Cameron Tusk
David Cameron speaks with European Council President Donald Tusk at Downing Street on 31 January Reuters

David Cameron's hopes for the UK to hold a referendum on its membership of the EU this summer (2016) appear a little less fanciful now than they did 24 hours ago when European Council President, Donald Tusk left a Downing Street dinner without hanging around for dessert. Following intensive discussions, Tusk tweeted that a draft agreement on the UK's renegotiations will be sent to all 28 member states at 11am GMT Tuesday (2 Feb) and could be ratified at the summit on 18/19 February, meaning the referendum might be as early as 23 June.

Cameron – who is keen to hold the referendum early so it does not dominate the agenda for the rest of his time in office – spent the day with Tusk to hammer out a draft agreement based on the proposal that "emergency brake" legislation be made available to the UK if migrants become a drain on the economy. The EU wanted the brake to be enforceable for a maximum of four years, but Cameron wants it to be made available on an indefinite basis.

That was one sticking point, the other being how soon the UK could implement the brake following a referendum – assuming voters choose to remain in the bloc. Both sides now seem to have agreed on something they can take to their critics, though Tusk admitted that "outstanding issues" still need to be addressed before the summit.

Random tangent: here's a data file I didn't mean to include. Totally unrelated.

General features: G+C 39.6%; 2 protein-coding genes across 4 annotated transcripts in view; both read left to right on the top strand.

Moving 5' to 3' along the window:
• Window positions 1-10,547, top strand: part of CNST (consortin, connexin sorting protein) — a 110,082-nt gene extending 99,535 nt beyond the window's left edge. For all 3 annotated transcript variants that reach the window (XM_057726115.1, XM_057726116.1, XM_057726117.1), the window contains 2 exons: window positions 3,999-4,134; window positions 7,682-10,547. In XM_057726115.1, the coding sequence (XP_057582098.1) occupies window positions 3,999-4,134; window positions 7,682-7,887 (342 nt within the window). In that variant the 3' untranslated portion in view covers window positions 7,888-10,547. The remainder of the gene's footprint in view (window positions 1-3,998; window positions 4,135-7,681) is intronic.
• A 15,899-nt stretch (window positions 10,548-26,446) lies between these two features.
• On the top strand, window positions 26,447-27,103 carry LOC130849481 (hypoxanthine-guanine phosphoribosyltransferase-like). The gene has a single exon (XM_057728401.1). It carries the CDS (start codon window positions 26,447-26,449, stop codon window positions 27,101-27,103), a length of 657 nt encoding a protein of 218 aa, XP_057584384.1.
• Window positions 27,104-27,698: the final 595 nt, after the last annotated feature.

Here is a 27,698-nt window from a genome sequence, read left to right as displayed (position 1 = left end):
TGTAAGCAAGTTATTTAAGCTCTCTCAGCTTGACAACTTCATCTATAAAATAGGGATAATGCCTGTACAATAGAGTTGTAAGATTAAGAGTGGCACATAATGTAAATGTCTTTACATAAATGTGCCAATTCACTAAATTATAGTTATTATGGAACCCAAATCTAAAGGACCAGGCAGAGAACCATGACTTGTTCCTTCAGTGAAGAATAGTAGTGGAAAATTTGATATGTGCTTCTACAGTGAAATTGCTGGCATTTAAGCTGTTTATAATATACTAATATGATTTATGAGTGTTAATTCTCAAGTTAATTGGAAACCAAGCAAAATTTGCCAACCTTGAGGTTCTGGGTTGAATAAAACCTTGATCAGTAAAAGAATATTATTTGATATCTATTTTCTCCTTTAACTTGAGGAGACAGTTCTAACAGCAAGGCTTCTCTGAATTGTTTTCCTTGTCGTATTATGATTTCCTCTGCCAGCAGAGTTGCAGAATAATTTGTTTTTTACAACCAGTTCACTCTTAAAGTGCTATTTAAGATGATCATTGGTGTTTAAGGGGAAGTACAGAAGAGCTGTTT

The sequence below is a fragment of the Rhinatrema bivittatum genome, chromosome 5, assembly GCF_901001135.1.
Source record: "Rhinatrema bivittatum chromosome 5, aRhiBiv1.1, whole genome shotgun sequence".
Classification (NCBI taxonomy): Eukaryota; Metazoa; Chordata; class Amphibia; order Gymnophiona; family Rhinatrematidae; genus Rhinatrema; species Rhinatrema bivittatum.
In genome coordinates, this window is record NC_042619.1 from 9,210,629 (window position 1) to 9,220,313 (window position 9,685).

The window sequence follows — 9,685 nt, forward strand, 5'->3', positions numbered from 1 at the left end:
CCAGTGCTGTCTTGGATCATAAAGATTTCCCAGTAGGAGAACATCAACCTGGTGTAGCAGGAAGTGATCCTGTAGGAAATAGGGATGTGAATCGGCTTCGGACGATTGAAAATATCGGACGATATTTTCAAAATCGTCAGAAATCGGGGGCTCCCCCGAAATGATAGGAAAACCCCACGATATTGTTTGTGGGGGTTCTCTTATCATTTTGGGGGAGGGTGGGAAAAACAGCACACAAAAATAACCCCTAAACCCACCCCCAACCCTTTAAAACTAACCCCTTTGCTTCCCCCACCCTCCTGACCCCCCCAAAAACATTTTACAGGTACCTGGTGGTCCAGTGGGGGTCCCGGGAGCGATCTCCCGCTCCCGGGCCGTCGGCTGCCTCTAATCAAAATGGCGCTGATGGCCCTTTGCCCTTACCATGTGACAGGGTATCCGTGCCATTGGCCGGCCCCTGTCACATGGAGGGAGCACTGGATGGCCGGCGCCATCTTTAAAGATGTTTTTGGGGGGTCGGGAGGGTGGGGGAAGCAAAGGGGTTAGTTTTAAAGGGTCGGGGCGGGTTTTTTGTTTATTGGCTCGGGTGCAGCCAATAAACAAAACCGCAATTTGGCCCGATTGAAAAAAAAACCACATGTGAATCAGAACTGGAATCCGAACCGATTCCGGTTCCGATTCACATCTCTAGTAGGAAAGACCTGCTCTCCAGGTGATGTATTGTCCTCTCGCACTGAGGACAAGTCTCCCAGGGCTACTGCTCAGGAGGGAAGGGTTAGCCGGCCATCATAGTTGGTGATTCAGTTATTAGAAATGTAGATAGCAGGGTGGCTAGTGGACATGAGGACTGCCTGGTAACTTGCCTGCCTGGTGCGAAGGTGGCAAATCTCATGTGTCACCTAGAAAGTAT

The draft proposal will be circulated among the 28 member states in the hope they can agree to the terms at the summit. At 5.44pm (GMT) this evening (1 February), Tusk Tweeted: "Tomorrow around noon I will table proposal for a new settlement for #UKinEU. Good progress last 24 hours but still outstanding issues."

One of these "outstanding issues" may be getting all the other members of the Union to agree to the UK's proposals – particularly those with large numbers of migrants in the UK. Poland's Foreign Minister Radek Sikorski told the BBC it would be difficult for the Polish government to approve the brake measure.

Cameron faces an equally tough task in trying to persuade the many eurosceptics within the Conservative Party and beyond that the brake will be sufficient to dissuade migrants from entering the UK to claim benefits. However, simply getting Tusk to send out any sort of proposal that limits benefit payments to migrants will probably be spun as a minor triumph.